Update on New Federal Pandemic Support Programs

Canada photo

From CSSEA

This is an update to the CSSEA Info published on April 24, 2020 regarding the various federal programs to support employees and employers during the pandemic. This CSSEA Info focuses on three new programs to replace the Canada Emergency Response Benefit (CERB) and support employees facing employment challenges during the pandemic.

On October 2, 2020, the COVID-19 Response Measures Act (formerly Bill C-4) received Royal Assent. Part 1 of this Act is the Canada Recovery Benefits Act, and it creates three new temporary recovery benefits to support Canadians who are unable to work for reasons related to COVID-19. These benefits will be in place for one year beginning September 27, 2020 and expiring on September 25, 2021.  As of October 5, 2020, employees will be able to apply for the following benefits through the Canada Revenue Agency (CRA).  These benefits will be paid on a weekly basis, and employees will have to apply for each week they are eligible.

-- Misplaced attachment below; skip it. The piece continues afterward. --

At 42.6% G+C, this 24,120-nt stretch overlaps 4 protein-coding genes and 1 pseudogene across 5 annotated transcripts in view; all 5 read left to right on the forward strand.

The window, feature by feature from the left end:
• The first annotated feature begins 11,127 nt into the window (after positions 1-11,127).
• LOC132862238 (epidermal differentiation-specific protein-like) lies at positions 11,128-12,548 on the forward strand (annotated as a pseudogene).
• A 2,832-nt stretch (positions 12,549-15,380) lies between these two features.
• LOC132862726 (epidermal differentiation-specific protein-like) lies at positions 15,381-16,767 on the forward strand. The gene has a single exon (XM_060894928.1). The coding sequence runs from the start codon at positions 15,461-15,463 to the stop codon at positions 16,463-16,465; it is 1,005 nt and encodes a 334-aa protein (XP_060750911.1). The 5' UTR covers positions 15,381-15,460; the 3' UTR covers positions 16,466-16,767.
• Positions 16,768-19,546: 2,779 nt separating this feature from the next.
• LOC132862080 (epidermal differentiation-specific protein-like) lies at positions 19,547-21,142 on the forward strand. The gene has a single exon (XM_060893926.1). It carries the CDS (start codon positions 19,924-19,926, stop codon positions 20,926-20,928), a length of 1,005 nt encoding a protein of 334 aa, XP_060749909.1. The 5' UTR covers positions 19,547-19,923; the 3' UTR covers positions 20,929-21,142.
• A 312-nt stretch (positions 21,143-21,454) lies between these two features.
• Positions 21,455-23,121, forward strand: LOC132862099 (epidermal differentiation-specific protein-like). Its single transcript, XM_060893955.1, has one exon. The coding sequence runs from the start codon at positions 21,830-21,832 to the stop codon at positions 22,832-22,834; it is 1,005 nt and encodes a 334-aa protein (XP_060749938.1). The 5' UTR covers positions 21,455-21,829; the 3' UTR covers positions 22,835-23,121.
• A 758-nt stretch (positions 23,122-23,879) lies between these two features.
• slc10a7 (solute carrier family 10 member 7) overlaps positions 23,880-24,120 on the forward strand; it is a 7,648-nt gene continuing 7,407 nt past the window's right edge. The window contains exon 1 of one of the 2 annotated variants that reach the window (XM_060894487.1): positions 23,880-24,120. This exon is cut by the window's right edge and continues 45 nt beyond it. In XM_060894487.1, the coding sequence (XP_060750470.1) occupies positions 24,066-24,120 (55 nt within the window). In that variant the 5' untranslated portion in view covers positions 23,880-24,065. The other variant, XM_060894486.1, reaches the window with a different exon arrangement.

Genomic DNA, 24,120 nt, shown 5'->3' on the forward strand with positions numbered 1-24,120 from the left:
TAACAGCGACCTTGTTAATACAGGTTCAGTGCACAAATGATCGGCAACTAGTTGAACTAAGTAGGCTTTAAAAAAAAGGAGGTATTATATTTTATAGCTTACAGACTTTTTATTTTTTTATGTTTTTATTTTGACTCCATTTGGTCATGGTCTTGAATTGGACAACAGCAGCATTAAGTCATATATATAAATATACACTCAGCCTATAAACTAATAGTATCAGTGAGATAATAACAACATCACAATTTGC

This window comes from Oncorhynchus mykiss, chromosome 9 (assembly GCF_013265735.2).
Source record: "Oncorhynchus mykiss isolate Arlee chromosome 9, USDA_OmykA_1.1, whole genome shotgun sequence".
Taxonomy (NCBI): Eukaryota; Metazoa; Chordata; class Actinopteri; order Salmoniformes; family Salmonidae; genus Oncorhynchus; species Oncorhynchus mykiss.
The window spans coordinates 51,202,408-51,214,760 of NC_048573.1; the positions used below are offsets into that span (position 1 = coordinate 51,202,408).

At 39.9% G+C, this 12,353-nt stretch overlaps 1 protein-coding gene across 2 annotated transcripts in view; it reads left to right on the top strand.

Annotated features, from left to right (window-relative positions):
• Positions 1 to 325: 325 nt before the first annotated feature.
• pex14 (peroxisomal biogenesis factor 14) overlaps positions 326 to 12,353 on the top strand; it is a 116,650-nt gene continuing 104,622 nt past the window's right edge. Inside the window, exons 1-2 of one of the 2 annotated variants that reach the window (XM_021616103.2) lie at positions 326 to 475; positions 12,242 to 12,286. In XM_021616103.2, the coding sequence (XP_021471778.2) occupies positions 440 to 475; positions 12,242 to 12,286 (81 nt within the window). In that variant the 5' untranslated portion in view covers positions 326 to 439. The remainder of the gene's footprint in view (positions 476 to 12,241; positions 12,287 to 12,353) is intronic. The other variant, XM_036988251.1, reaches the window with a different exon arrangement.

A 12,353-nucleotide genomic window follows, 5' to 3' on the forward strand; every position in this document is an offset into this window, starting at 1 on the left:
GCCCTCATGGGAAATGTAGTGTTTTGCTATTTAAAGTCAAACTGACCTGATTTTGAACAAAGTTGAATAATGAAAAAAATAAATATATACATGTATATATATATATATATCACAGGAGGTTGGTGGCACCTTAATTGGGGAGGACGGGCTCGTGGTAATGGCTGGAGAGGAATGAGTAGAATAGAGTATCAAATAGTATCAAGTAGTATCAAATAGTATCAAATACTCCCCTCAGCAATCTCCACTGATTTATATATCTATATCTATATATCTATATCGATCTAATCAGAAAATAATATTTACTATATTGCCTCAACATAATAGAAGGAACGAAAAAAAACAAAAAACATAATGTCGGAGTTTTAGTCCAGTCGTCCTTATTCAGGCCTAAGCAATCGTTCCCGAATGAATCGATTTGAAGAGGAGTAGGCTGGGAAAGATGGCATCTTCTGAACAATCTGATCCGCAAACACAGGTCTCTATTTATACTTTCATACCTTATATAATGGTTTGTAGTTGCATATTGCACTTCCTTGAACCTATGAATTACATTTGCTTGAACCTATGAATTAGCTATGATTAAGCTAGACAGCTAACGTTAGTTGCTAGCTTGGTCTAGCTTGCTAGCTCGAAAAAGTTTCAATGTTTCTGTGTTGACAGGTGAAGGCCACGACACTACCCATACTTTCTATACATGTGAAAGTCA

1.       Canada Recovery Caregiving Benefit (CRCB) of $500 per week for up to 26 weeks per household for employees unable to work for at least 50% of the week because they must care for a child under the age of 12 or family member because schools, day-cares or care facilities are closed due to COVID-19, or because the child or family member is sick and/or required to quarantine or is at high risk of serious health implications because of COVID-19.

Key eligibility requirements include:

a.  Child under 12 years old – The reduction in the scheduled work week is due to caring for a child under 12 years old because:

(A) the school or other facility that the child normally attended was, for reasons related to COVID-19, closed, or open only at certain times or open only for certain children,

(B) the child could not attend the school or other facility because

(I) the child contracted or might have contracted COVID-19,